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Jeanne Gaboriaut, aged eighteen, deposed that one day when she was tending cattle with Jean Grenier in her company (both being servants of a well-to-do farmer of Saint-Paul Pierre Combaut), he coarsely complimented her as a bonny lass and vowed he would marry her. When she asked whom his father was, he said: "I am a priest's bastard." She remarked that he was shallow and dirty, to which he replied: "Ah, that is because of the wolf's-skin I wear." He added that a man named Pierre Labourat had given him this pelt, and that when he donned it he coursed the woods and fields as a wolf. There were nine werewolves of his coven who went to the chase at the waning moon on Mondays, Fridays and Saturdays, and who were wont to hunt during the twilight and just before dawn. He lusted for the flesh of small children, which were tender, plump and rare. When hungry, in wolf's shape, he often killed dogs and lapped their hot blood, which was not as delicious to his taste as that of young boys, from whose thighs he would bite great collops of fat luscious brawn.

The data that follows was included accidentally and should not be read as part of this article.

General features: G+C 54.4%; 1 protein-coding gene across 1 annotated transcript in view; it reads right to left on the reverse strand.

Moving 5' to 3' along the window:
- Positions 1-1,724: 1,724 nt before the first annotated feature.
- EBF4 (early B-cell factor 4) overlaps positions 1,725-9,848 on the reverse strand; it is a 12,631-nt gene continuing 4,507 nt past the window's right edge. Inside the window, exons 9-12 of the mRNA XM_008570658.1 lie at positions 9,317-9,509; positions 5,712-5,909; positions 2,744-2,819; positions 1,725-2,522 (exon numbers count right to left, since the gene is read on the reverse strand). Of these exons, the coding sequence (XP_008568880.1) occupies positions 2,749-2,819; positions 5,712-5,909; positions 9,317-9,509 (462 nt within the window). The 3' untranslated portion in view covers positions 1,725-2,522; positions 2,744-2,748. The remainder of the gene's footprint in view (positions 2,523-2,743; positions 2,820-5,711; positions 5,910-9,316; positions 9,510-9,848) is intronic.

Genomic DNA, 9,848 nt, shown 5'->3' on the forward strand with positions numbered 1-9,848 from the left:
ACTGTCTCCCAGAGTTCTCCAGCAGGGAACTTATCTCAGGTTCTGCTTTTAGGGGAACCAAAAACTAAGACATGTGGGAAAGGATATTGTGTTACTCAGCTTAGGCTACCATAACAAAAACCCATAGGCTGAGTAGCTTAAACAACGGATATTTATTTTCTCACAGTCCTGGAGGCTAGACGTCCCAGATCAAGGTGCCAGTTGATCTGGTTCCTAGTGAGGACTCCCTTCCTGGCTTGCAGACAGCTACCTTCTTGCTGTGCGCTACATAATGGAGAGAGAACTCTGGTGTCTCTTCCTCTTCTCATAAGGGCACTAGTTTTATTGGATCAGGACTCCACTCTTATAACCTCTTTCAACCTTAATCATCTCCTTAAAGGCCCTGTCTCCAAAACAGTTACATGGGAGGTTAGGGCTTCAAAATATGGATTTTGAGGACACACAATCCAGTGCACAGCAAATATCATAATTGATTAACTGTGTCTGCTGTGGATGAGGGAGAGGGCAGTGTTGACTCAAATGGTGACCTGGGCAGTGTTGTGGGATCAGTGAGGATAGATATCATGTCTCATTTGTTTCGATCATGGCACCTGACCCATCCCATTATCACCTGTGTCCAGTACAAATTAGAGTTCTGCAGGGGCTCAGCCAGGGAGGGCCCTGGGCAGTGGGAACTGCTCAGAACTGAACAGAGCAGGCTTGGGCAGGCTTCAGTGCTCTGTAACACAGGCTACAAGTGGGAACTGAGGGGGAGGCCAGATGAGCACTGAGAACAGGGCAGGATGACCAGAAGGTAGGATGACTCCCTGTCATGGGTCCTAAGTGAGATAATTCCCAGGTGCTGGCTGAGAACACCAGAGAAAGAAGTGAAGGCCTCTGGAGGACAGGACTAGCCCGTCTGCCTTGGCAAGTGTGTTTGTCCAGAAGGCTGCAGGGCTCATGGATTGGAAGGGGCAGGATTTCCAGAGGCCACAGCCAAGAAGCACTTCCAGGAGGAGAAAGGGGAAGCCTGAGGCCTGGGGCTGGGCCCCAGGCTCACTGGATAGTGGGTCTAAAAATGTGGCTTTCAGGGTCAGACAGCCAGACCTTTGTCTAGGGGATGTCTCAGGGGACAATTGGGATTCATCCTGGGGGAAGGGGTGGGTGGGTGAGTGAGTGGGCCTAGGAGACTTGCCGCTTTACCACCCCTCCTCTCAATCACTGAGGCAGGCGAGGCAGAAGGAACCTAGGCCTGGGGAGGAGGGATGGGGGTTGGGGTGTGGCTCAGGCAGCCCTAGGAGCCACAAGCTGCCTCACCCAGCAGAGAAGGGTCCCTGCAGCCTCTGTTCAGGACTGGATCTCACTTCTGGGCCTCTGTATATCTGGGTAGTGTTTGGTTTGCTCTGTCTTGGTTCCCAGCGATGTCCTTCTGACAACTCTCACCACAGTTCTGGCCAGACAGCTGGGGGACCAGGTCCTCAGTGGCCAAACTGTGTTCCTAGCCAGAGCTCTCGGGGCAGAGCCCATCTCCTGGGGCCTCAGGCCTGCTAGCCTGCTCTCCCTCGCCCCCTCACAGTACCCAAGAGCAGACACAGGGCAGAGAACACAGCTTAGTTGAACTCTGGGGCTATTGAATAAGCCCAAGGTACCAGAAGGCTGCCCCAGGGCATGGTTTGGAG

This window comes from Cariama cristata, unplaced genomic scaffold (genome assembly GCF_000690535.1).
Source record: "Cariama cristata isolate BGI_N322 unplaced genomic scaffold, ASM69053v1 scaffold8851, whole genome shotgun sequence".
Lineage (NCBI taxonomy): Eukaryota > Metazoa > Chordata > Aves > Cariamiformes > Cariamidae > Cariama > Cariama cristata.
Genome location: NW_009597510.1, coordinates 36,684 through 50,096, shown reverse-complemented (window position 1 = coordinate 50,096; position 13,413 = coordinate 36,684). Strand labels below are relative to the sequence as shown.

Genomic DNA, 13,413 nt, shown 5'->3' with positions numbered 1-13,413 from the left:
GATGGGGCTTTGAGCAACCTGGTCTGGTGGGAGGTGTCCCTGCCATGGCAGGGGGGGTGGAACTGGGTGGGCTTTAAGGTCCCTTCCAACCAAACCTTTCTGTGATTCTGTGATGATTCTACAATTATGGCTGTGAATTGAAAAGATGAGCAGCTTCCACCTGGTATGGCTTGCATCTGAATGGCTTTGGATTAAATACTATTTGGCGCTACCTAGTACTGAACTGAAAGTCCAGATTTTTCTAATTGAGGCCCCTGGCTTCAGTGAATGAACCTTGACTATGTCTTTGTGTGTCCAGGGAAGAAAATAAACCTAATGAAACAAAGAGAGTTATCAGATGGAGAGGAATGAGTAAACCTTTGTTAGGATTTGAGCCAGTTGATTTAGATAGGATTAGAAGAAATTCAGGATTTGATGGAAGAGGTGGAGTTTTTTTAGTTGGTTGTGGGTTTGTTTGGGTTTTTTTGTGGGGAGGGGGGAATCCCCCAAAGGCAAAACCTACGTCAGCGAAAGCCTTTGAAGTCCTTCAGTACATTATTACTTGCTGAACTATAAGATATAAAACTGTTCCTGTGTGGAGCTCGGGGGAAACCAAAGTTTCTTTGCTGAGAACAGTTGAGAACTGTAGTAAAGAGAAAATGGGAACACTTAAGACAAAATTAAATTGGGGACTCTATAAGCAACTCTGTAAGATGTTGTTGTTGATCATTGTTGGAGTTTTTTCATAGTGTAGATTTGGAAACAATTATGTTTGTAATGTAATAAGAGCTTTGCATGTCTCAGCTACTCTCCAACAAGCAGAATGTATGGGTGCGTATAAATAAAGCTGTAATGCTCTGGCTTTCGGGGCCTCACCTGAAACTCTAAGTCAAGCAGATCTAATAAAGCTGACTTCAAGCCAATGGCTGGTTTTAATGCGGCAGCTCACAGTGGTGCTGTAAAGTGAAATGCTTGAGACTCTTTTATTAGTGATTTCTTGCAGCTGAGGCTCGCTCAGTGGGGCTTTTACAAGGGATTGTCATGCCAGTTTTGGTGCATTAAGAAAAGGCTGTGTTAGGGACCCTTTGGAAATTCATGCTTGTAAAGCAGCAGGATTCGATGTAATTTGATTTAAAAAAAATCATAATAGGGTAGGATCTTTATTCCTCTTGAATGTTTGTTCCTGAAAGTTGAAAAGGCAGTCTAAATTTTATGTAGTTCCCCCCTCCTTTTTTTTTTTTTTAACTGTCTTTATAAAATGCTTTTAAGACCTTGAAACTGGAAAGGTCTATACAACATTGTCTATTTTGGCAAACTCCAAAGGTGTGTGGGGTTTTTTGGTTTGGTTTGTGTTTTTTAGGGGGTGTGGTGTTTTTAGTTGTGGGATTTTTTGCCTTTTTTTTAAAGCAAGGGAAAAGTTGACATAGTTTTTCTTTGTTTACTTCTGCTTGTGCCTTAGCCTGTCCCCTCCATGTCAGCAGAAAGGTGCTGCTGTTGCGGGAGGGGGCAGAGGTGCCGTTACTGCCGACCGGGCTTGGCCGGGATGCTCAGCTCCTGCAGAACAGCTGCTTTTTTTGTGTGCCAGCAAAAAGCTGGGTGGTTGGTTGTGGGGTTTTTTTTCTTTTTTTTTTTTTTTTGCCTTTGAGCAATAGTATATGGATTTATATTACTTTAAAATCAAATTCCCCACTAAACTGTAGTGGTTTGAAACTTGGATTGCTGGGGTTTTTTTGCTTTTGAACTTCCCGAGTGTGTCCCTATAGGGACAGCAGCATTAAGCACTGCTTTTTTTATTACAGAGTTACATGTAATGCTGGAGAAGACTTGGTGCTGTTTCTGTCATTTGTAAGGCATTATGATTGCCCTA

These informations were lodged on May 29th, 1603. Jean Grenier was arrested and brought before the Higher Court on the following 2nd June, when he freely made a confession of the most abominable and hideous werewolfery, crimes which were in every particular proved to only be too true. He acknowledged that when the by-blow of a priest, he had lied. His father was Pierre Grenier, nicknamed "le Croquant", a day laborer of the hamlet of Saint-Antoine de Pizon, which is situate toward Coutras. He had run away from his father, who had beat him and whom he hated, and got his living as best he could by mendacity and cowherding. A youth named Pierre de la Tilhaire, who lived at Saint-Antoine, one evening took him into the depths of a wood and brought him into the presence of the lord of the Forest. This lord was a tall dark man, dressed all in black, riding a black charger. He saluted the two lads, and dismounting he kissed Jean, but his mouth was colder than ice. Presently he rode away down a distant glade. This was about three years ago, and on a second meeting he had given himself to the Lord of the Forest as his bond-slave. The Lord had marked both boys on each thigh with a kind of misericorde, or small stiletto. He had treated them well, and all swigged off a bumper of rich wine. The Lord had presented them each with a wolf-skin, which when they donned, they seem to have been transformed into wolves, and in this shape they scored the countryside. The Lord accompanied them, but in a much larger shape, (as he thought) as an ounce or a leopard. Before donning the skin they anointed themselves with an unguent. The Lord of the Forest retained the unguent and the wolf's pelt, but gave them to Jean whenever he asked for their use. He was bidden never to pare the nail of his left thumb, and it had grown thick and crooked like a claw. On more then one occasion he had seen several, of whom he recognized some four or five, with the Lord of the Forest, adoring him. Jean Grenier then related with great exactitude his tale of infantcide. On the first Friday of March 1603, he had killed and eaten a little girl, aged about three, named Guyonne. He had attacked the child of Jean Roullier, but there came to the rescue the boy's elder brother, who was armed and beat him away. Young Roulier was called as a witness and remembered the exact place, hour, and day when a wolf had flown out from a thicket at his little brother, and he had driven the animal off, being well weapon. It would be superfluous and even wearisome to chronicle the cases, one after another, in which the parents of the children who had been attacked by the wolf, boys and girls wounded and in many cases killed came forward and exactly corroborated the confession of Jean Grenier.